Uses Of Rare Earths Part One: Light Rare Earths

Rare earth elements have wide commercial applications. The light rare earths - lanthanum, cerium, praseodymium and neodymium - are the focus of this article.

Lanthanum gets its name from the Greek word lanthanein, which means "to escape notice." It was discovered in 1839 when it was extracted from impure cerium nitrate. In 1929, it was isolated in its pure form. Lanthanum is found in rare-earth minerals, principally in the ores monazite and bastnasite. Misch metal, which is used in making lighter flint, also contains lanthanum. Compounds containing lanthanum are used in carbon lighting, particularly in motion picture studio lighting and projection. Certain compounds are used to make special glass, often optical glass. An addition of lanthanum can help create nodular cast iron as well.

In modern commercial applications, lanthanum is prevalent. Toyota's Prius hybrid car contains approximately 10 pounds of lanthanum overall, for example. Nickel-lanthanum batteries are a very efficient alternative to traditional car batteries. Hybrid car batteries and batteries for small Chinese mopeds both use lanthanum, and there is not enough of the mineral to meet current demand. As hybrid cars become more common, the demand for lanthanum will increase even more. The market for lanthanum is thriving, and it is currently possible to create it in a lab by reducing the anhydrous fluoride with calcium.

Cerium, the most abundant of the rare-earth minerals, was discovered in 1803 and named after the asteroid Ceres. Four isotopes of cerium occur in nature. Cerium is found in several minerals, including allanite, monazite and cerite. Deposits of cerium itself have been found in Brazil, India and southern California. Like lanthanum, cerium is used extensively in the film industry for carbon lighting. It, too, is in compounds that can create nodular cast iron. It also has applications in the manufacture and treatment of glass, as well as cigarette lighters and self-cleaning ovens.

Cerium is added to glass to color it and increase its absorption of ultraviolet light. This application is important in building, as windows that do not allow much ultraviolet light to enter are valuable objects. It also colors enamels. Added to steel or iron, it increases the metals' strength. Cerium is a component in fluorescent lighting and can polish glass. Its many uses create a fairly high demand for cerium, which the market can meet due to the mineral's relative abundance in the world.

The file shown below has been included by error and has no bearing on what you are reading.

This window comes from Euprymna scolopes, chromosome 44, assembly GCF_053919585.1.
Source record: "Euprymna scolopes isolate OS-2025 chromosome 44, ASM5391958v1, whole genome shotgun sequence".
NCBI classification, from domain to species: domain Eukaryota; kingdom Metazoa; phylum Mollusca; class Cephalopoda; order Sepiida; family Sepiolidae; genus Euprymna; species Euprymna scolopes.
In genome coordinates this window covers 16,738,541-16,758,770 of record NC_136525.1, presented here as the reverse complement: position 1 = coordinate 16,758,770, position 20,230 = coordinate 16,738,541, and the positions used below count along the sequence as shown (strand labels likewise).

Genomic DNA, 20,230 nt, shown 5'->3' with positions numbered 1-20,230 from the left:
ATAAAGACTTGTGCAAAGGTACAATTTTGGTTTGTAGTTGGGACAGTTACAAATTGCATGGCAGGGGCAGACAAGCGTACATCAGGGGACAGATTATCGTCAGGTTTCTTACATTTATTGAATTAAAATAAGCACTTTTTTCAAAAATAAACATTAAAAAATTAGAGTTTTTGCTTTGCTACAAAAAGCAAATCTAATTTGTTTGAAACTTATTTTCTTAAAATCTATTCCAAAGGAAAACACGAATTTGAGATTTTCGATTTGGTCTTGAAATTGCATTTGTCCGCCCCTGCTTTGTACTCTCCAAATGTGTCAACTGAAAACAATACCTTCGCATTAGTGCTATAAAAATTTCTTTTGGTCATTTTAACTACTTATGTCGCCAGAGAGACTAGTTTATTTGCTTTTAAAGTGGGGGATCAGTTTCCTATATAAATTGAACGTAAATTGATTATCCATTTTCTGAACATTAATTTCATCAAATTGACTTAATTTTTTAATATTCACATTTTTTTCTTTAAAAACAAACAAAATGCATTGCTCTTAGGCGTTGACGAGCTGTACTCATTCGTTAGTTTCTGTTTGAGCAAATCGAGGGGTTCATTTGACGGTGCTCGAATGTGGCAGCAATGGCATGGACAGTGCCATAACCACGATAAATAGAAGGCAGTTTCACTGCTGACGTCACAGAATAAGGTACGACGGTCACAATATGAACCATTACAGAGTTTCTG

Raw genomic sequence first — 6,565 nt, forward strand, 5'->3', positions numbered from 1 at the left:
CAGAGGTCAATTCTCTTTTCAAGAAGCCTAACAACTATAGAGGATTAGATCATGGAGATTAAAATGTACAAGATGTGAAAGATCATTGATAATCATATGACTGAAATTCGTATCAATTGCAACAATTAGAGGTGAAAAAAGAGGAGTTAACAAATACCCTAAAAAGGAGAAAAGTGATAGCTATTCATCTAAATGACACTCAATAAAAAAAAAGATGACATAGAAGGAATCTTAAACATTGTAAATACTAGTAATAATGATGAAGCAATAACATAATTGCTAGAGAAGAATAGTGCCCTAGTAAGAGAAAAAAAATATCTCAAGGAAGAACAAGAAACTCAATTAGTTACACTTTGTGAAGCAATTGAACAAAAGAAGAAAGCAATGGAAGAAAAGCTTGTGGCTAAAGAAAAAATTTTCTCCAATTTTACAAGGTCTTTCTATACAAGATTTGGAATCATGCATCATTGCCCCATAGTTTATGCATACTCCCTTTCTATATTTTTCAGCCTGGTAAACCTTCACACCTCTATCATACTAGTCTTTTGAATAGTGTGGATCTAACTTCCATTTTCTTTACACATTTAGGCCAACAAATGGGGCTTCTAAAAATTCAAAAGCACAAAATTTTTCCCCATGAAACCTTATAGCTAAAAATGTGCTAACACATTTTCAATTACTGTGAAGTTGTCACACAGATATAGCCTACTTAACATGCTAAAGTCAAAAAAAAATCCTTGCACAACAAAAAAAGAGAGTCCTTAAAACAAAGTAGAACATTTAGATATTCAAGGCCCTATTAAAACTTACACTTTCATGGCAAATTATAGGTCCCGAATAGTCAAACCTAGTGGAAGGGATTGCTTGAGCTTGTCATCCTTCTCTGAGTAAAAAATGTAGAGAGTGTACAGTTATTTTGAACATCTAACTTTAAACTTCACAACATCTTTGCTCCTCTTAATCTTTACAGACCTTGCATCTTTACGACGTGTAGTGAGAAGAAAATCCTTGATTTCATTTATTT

Praseodymium, discovered in 1885, derives its name from Greek words meaning "green twin." It is found in monazite and bastnanite only. These ores are mined in China, Brazil, the U.S., India, Sri Lanka and Australia. Worldwide, 2,500 metric tons of praseodymium are produced annually, and the reserves of the mineral are approximately 2 million tons. Like cerium, praseodymium can be used in the production of glass. It gives glass a yellow tint, and filters out ultraviolet radiation. Praseodymium is involved in making glass for goggles that protect the eyes of welders.

Praseodymium alloyed with magnesium produces a very strong metal that is used in the engines of aircraft. It also shows up in more humble products, such as color televisions, fluorescent lights and energy-saving light bulbs. There are many applications of praseodymium in ceramics as well, as it lends a highly prized yellow tint to the material. Its optical properties have the potential to be applied in the telecommunications industry as well as for decorative purposes. Praseodymium, which is mildly toxic, often ends up in the water supply as a byproduct of industrial processes. It has a negative impact on the health of aquatic animals.

Neodymium, named for the Greek words meaning "new twin," was also discovered in 1885. It is a common mineral, about twice as common as lead and half as common as copper. Neodymium is found in monazite and bastnasite ores, and is also a byproduct of nuclear fission. Like praseodymium, neodymium lends color to glass and ceramics, ranging in hue from grey to violet. It is also used to create the goggles welders and glass-blowers wear to protect their eyes. One of the most prevalent uses of neodymium is as part of a compound that creates a very strong magnet. Neodymium magnets are used in computers, magnetic resonance instruments (MRIs), maglev trains, magnetic separators and even cathode-ray televisions.

Another major use for neodymium magnets is in wind turbines. As the alternative energy industry grows, the demand for neodymium and other rare-earth elements used to create strong, permanent magnets is expected to skyrocket. Direct-drive wind turbines, which use neodymium magnets, can operate at lower wind speeds than traditional turbines, allowing wind farms to create more electricity and turn a greater profit. Rare earth mineral prices may even influence the adoption of wind-generated electricity.